For those of you who are my friends and family, you may be interested in the links I'm providing in this post. I keep my work life separate from my blog, and from everything else personal, but for those of you who have missed me (and may miss my posts again, the next time I get all busy with work), if you want to see more of what I've been "up to," then check out the online field guide of the Missouri Department of Conservation.
When I started working on this project, the MDC folks asked me if I wanted to be identified publicly as a "field guide maven," and I said no. I'm an editor, right? I'm not a "writer"!! (Okay, I guess I am, now, aren't I.) And I certainly don't want my sad-looking mugshot next to anything on this online field guide. It's all about the plants and animals! But my friends, and family--if you ever want to know what I'm "up to," look at this site.
(Muskrat photo by Susan Ferber.)
It's basically 10 field guides in one: aquatic invertebrates, insects, butterflies and moths, fishes, amphibians and reptiles, birds, mammals, mushrooms, wildflowers and nonwoody plants, and trees/shrubs/woody vines. You can search on it via an alphabetical browse menu, or you can do an "advanced search" that allows you to narrow search results using key identifying characteristics (such as color, habitat, etc.).
This summer, I've been particularly busy fulfilling entries on the wildflowers and other nonwoody plants. (It's still going to be a while before I post a bunch of grasses and ferns--surely you can see why those present special problems for writing a guide for nonscientific readers.) Here's a link to the "browse" page for the wildflowers. It's an alphabetical listing; just scroll down, then click on the next page, etc. There's close to 300 species entries for this group, with more a-comin'.
Also, in the browse menus, when a plant or animal strikes your fancy, click on that image to see the complete entry for that species. Here, for example, is a recent entry I did, for Giant Ragweed. You know this plant; you've seen it a million times. But have you really seen it? Part of the satisfaction of creating this field guide is in thinking, really thinking, about some of the most minute aspects of these organisms. What sets it apart from others of its kind? Why should anyone care about it? Why does it possess its unique characteristics?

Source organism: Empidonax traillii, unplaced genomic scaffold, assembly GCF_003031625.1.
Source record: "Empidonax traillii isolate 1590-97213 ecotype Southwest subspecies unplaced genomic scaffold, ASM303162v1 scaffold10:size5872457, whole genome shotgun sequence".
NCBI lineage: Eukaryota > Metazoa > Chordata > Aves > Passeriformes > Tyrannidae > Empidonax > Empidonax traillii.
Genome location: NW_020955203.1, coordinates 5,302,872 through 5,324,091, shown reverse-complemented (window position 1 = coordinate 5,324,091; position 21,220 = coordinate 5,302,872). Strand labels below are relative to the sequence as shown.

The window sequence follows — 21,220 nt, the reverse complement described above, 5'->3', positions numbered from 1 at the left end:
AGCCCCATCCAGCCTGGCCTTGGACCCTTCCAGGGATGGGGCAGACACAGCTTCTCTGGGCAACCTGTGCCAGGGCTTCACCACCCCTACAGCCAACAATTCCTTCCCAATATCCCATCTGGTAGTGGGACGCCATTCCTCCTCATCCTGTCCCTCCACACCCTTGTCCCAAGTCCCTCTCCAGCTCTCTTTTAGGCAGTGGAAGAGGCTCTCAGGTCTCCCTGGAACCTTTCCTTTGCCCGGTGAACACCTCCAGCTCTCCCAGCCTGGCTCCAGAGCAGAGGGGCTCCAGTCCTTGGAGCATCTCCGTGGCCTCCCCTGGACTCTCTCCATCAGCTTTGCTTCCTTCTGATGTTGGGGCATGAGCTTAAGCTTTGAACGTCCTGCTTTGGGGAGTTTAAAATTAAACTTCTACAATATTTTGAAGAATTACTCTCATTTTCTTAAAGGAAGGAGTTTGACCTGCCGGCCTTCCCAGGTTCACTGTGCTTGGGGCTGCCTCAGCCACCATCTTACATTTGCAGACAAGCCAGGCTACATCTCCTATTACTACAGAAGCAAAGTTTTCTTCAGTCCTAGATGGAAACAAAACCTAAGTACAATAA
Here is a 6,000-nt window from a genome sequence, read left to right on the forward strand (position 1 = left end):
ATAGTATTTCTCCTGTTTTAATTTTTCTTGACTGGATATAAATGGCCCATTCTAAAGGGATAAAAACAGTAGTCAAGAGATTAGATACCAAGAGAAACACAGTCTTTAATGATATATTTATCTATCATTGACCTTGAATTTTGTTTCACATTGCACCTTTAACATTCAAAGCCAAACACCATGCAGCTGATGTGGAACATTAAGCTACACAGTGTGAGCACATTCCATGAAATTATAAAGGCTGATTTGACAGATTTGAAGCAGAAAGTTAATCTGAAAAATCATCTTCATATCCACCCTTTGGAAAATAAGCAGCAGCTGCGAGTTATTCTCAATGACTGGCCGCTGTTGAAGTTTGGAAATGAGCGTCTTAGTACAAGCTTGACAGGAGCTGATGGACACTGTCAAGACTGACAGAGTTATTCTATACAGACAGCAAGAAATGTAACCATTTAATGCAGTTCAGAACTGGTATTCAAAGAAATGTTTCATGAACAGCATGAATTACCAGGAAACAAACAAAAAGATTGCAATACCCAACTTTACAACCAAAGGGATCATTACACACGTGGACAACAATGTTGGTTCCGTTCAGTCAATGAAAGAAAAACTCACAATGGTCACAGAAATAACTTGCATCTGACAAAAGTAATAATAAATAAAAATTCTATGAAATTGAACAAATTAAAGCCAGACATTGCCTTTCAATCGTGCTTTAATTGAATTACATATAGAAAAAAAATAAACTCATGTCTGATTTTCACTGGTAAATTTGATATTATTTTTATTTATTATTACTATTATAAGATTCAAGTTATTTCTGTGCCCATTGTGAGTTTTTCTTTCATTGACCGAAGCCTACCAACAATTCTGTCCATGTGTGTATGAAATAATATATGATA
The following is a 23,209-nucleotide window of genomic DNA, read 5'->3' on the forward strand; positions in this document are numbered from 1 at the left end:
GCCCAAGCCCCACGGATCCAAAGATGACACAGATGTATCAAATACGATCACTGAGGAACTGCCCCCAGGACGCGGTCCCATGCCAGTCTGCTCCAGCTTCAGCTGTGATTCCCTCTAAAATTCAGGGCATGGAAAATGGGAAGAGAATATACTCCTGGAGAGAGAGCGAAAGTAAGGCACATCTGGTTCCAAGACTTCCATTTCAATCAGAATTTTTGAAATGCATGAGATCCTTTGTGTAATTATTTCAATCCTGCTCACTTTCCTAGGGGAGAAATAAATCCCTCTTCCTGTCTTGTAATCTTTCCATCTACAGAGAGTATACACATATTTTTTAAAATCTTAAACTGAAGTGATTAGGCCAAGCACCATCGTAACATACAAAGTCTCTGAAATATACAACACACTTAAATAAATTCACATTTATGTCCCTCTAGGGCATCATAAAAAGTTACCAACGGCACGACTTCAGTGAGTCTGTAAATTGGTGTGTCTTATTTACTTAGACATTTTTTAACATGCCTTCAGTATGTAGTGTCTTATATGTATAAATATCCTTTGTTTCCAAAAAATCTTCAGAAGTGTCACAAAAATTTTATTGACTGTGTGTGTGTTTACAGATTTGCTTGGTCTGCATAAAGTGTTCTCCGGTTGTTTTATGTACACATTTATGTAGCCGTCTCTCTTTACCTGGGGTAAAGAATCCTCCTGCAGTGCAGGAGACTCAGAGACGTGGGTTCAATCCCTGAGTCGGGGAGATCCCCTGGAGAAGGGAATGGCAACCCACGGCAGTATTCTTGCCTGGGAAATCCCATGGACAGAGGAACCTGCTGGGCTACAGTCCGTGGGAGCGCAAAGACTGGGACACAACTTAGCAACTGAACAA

I love it when I can include information that is particular to Missouri, the Ozarks, the tallgrass prairie. I guess because of my own local pride. Like how the word "cooter" came from Africa and then became a verb in Ozark dialect. And every time I write about a prairie wildflower, I think of how they must have cheered settlers as they headed west into such strange, treeless terrain.
It's especially been fascinating to include "human connections" and "ecosystem connections" for each species. What has amazed me is how nearly every single species in the state, whether it's a weird mushroom, or a nondescript rodent, a ubiquitous roadside wildflower, or even a minnow, a wicked-looking insect that hides under rocks in a stream, or a type of insect that's so damn common you don't give a second thought to it, has an interest on a human level and on the level of its relationship to nature. That's just incredibly cool, I think.
Honestly--sometimes the hardest thing about this project is to keep from writing too much. There's no end to the fascination in the natural world.
Anyway--enough of "tooting my own horn." But I did want to let y'all know that I haven't exactly been absent from the Internets--just from my blog. If you ever miss me (you know who you are!), check out the MDC field guide, where you'll find out what I've been doing in "my other life."